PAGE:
But the big doofus was in the afternoon. I’ve made my fourth trip through the refuge, this one to sit with the geese until the light fails or they leave. The geese are being moderately cooperative, with about 10,000 sitting in a large group with the close edge about 50 yards off the road, just past the back observation area. I’ve found a parking spot where I have good views, good light, good angles, I’m off the road, and I’m in the car shooting, watching and hanging out.

And along comes a photographer, walking up the access road, camera, tripod. Pro-caliber Nikon body, pro-caliber nikon lens. expensive tripod. He walks up, and proceeds to set up and start shooting. Right directly in front of me, directly in my line of sight.

Okay, say freaking WHAT? It’s not like my car’s invisible. I decided to defer having a cow and give him some time to get some shots in. Instead, I grabbed my long lens and started taking flight shots around him, since he only moderately impacted that. When he heard my camera going off, he looked, saw the lens, and asked me if he was in my way. And I noted that yes, at some point he was going to be impacting my shots. So he then said “well, tell me when I am” and turned around and went back to shooting. After about five minutes of that, he graciously decided that was good enough and moved to a new location off my rear fender that was out of my line of sight.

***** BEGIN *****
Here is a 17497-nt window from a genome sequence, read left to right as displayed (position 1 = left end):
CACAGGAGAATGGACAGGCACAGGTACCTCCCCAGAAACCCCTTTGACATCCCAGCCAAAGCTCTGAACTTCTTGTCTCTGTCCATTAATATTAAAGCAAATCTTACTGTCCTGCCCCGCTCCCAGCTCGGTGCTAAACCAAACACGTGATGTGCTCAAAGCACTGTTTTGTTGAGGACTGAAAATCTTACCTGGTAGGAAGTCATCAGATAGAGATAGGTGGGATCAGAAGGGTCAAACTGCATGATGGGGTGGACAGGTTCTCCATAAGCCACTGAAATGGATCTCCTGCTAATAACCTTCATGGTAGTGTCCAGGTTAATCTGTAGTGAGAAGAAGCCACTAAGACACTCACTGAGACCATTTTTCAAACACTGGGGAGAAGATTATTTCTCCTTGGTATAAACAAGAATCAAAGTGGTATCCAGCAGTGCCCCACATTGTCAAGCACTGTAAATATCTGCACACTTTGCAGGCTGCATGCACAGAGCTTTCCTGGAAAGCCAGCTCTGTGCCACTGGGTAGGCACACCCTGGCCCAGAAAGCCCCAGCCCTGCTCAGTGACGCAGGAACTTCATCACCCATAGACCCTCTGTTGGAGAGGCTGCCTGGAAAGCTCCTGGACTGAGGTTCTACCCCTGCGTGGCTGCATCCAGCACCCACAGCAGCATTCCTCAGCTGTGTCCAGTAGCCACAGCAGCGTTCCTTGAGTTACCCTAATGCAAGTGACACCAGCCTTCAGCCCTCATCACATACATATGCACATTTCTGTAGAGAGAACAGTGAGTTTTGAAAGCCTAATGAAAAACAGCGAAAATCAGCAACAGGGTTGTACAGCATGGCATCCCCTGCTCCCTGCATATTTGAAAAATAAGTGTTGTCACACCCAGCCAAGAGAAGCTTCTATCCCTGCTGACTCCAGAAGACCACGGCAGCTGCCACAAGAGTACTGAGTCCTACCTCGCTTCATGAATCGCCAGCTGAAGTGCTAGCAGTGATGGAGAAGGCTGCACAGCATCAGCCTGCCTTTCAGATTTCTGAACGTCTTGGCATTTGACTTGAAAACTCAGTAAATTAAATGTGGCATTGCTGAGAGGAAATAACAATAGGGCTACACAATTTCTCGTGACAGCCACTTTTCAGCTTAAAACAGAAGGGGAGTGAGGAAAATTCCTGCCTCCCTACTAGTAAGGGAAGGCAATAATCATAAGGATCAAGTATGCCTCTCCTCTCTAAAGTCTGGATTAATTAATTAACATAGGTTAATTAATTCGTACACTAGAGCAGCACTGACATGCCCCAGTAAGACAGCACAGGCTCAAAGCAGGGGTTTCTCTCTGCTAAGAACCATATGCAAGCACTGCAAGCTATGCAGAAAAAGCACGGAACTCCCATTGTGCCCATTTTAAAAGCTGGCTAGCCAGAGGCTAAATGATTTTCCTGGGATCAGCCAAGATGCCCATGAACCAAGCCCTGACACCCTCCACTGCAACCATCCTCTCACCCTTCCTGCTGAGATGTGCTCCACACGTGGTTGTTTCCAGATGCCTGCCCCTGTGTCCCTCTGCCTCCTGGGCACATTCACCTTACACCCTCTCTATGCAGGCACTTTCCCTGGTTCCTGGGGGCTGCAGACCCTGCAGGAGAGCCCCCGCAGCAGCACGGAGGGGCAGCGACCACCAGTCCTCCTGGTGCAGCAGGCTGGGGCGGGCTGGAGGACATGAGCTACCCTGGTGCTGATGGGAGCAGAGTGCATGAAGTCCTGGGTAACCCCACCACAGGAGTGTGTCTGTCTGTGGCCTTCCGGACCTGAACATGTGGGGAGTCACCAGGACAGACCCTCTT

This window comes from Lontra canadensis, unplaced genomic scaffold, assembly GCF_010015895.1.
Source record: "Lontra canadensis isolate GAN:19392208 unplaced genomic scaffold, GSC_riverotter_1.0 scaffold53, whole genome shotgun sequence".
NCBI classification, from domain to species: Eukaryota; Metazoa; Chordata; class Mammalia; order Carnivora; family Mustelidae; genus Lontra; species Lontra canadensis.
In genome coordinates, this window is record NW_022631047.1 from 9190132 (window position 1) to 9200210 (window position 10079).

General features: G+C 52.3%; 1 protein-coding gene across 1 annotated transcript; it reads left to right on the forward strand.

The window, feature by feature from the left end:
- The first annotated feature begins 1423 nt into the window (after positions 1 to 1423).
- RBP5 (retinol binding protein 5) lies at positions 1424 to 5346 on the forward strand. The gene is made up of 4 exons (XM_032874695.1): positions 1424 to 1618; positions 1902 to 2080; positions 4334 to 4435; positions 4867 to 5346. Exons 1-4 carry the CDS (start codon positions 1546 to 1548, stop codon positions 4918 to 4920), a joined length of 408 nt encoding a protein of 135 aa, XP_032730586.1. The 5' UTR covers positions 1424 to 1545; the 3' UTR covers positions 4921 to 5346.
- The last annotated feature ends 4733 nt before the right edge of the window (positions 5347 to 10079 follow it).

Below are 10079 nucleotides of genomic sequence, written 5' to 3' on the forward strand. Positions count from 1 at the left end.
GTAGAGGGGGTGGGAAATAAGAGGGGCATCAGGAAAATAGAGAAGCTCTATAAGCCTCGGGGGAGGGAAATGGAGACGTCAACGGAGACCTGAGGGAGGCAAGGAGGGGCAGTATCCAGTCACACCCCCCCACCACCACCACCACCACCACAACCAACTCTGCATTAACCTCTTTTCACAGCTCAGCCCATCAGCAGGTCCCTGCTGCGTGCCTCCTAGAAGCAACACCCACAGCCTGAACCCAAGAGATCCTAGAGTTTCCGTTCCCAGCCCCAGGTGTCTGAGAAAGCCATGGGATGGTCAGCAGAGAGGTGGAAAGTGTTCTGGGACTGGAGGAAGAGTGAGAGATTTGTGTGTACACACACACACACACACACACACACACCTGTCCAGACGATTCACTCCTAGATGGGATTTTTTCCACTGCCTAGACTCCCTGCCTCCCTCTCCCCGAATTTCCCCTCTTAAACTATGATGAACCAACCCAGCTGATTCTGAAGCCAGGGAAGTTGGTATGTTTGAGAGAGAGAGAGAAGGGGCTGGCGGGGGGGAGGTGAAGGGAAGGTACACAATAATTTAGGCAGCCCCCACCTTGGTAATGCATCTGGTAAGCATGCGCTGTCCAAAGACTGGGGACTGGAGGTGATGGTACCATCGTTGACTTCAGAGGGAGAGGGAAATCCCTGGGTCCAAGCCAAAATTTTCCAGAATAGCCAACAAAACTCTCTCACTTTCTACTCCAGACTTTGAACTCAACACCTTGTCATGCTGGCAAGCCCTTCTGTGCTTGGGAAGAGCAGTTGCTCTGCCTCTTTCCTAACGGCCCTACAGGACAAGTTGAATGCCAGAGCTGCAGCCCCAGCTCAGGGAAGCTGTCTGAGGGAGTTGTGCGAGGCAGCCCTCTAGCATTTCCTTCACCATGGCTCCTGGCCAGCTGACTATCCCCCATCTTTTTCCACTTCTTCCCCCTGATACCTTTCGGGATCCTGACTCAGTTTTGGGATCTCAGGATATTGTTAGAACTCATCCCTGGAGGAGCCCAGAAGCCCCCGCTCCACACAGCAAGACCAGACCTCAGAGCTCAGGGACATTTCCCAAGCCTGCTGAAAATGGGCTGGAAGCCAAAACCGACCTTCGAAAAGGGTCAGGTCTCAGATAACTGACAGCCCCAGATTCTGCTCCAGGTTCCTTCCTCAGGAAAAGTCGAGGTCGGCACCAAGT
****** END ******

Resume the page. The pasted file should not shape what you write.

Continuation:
This is wrong on any number of levels. First of all, you don’t just plop yourself down in front of someone and start shooting as if they aren’t there. He compounded this — his actions and the way he said things made it clear to me that until he realized I was also a photographer that this was okay. It was only once he realized I had a camera that he worried about impacting my sight lines. It doesn’t matter if I have a camera or if I’m just there for, say, a gorgeous sunset with the geese, you don’t have the right to decide to just set up camp in front of me.  I was mildly annoyed when he did it. I was majorly annoyed when I realized he thought it was okay until he realized I was another photographer, because that implies that he does this to others as well, because, evidently, his camera gives him right of priority view or something. And that he did it without acknowledging my presence until I hauled out a lens about as big as his.